Friday | 25 Sep 2020
17 Jul 2020

Presidential elections in Poland

Politically toxic, legally dubious

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The re-election of Polish President Andrzej Duda cements the politically toxic status quo and may serve as a catalyst for further acts of constitutional vandalism. This has implications for both Poland and the European Union, which should brace itself for a rocky yet predictable ride with the authorities in Warsaw. With the elections over now, the aftertaste is especially bitter because the process itself was legally dubious.

Implications for Poland

A cliché it may be, but Poland’s political landscape is polarised. In this respect the presidential elections have changed little, other than making the interaction between the two main parties – Prawo i Sprawiedliwość (PiS, Law and Justice) and Platforma Obywatelska (Civic Platform) – even more partisan than before. The elections have simply proved that society is split down the middle.

After a brutal campaign, Andrzej Duda won by a very slim majority of 51.03%, with Rafał Trzaskowski polling 48.97%. The incumbent president enjoyed most support in eastern Poland, particularly in rural constituencies. The results contrast starkly with those of Rafał Trzaskowski, who had major gains in western Poland and in bigger cities overall. In many respects these results are impressive, given that he joined the presidential race almost at the last minute and that – throughout his campaign – he had to contend with all manner of allegations, innuendos and attacks by PiS and the state-owned media.

The rhetoric coming from Duda’s megaphone raised eyebrows not only domestically but also around the world. Duda and his spin doctors straddled the line between patriotism and far right nationalism. His pronouncements and those of PiS politicians were tinged with homophobia and antisemitism, and may have appealed to his base but they appalled many. Duda and his camp managed to divide the electorate into ‘true’ Poles voting for him, and the ‘worst kind’ voting for Trzaskowski.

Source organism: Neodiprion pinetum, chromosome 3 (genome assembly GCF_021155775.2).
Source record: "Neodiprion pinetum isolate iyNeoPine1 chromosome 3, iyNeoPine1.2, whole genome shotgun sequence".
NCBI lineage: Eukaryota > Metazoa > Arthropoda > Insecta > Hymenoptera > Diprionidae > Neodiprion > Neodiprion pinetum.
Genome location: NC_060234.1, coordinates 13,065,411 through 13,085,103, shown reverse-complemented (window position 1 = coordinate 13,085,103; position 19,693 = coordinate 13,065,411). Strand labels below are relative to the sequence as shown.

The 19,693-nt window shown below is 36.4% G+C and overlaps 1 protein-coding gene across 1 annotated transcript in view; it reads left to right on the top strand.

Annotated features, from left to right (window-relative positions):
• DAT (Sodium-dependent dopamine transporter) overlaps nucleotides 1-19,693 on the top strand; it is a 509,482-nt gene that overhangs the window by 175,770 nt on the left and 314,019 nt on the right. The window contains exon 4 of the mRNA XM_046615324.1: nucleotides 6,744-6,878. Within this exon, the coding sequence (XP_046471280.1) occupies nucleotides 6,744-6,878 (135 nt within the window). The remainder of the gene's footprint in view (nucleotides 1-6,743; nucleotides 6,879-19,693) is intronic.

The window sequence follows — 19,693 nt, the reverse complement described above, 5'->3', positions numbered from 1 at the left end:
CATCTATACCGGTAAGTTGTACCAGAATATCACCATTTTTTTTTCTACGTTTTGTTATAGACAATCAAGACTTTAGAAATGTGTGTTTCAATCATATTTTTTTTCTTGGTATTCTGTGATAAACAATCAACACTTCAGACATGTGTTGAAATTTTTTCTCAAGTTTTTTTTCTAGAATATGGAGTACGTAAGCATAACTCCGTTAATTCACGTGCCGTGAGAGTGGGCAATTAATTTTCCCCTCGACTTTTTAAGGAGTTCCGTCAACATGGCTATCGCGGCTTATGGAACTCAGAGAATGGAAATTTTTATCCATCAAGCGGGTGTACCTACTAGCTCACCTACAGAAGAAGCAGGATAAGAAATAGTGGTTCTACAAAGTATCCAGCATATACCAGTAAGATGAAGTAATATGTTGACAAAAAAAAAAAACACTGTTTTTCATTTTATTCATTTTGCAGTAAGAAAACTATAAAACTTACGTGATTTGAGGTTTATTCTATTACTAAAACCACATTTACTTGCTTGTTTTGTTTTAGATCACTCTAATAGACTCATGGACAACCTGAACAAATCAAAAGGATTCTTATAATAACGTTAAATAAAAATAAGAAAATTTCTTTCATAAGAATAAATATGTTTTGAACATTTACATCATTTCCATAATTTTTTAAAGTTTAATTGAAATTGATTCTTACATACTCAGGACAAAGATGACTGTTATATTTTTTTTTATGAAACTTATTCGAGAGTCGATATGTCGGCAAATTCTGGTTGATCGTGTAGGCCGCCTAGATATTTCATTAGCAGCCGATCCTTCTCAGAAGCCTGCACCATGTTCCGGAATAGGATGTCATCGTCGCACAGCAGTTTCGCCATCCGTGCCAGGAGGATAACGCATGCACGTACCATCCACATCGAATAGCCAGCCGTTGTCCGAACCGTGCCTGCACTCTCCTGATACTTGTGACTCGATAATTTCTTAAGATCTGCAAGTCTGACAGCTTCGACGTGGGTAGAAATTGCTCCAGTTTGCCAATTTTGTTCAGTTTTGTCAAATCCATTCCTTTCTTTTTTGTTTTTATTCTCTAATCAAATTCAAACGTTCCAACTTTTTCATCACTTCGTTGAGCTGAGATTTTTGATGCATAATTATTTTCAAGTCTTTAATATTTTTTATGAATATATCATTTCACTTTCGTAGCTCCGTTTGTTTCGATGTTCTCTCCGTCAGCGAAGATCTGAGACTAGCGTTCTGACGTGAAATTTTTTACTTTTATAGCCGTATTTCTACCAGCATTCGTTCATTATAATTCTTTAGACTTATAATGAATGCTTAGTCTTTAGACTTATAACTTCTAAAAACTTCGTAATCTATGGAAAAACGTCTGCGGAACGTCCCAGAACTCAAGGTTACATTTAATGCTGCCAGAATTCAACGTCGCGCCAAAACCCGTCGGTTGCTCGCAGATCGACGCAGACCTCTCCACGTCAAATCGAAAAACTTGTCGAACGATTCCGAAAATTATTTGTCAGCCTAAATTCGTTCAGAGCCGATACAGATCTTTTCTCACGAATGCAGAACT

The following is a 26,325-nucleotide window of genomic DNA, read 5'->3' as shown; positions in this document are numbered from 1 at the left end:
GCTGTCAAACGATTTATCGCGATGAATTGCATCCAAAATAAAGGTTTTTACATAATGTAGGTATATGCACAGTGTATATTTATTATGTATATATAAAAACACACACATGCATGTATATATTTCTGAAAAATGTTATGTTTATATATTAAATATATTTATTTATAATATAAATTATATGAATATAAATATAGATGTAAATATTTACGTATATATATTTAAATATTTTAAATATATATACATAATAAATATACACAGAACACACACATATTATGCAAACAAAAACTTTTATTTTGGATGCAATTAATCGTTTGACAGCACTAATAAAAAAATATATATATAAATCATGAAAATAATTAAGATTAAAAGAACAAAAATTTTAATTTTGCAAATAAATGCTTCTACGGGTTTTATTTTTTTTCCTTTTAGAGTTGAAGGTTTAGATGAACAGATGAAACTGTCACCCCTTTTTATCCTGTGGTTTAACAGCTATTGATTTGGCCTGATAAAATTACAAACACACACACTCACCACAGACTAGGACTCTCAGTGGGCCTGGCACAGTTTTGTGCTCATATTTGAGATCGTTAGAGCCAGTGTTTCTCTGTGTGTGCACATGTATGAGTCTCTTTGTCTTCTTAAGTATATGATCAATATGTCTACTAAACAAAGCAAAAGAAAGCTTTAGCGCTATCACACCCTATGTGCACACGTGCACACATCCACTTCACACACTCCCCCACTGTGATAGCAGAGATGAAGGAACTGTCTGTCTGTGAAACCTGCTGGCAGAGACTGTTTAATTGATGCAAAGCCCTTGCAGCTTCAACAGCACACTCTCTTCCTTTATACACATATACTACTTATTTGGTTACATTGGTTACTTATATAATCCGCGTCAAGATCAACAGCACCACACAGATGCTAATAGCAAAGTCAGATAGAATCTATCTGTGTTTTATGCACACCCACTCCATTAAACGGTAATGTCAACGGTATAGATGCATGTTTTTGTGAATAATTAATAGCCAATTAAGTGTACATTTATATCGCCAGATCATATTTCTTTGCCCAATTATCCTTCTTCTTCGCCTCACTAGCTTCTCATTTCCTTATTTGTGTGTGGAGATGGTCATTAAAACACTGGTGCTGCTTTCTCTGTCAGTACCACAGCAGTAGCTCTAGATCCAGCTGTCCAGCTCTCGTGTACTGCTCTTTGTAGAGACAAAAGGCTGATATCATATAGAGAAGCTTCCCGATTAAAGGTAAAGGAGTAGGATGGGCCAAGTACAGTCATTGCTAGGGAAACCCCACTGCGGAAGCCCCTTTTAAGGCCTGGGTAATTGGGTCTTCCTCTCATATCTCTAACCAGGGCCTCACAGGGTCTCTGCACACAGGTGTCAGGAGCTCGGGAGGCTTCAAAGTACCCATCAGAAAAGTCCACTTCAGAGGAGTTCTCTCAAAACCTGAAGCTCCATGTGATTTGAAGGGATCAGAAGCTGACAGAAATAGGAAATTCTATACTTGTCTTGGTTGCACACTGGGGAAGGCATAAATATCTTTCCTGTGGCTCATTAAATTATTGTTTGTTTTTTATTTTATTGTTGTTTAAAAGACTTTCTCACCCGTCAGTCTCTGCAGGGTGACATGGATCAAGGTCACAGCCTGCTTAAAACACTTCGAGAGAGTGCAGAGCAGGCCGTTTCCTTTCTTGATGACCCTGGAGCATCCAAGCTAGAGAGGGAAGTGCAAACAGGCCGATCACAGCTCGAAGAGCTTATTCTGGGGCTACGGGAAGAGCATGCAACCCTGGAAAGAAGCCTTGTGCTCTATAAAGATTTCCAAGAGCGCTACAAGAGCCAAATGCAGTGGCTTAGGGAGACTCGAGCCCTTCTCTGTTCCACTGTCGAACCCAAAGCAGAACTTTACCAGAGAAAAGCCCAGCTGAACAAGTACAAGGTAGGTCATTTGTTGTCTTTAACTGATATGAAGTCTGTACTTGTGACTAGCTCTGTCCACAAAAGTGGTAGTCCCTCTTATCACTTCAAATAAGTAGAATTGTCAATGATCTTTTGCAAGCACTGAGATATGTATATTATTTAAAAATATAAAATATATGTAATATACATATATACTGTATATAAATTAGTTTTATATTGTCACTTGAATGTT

The outcome is that Duda now faces at least two challenges. First, he needs to prove that he is the president of all Polish citizens. Second, he must demonstrate his independence from the backseat driver, leader of PiS, Jarosław Kaczyński. Both tasks are daunting, not to say impossible.

As stated, Duda’s legitimacy is also undermined by the way the elections were conducted. Ever since the start of Covid-19 crisis, Kaczyński and his cronies were involved in a political dance macabre. Fearful of the economic and social implications of the pandemic, PiS initially pushed for elections on 10 May. Given the lockdown and all its restrictions, this timing was less than ideal. When push came to shove, PiS rammed changes to electoral rules through Parliament in order to organise a fully postal ballot. The new rules were signed by President Duda, even though, according to Constitutional Tribunal jurisprudence, the regulations governing elections could not be amended less than six months before the elections.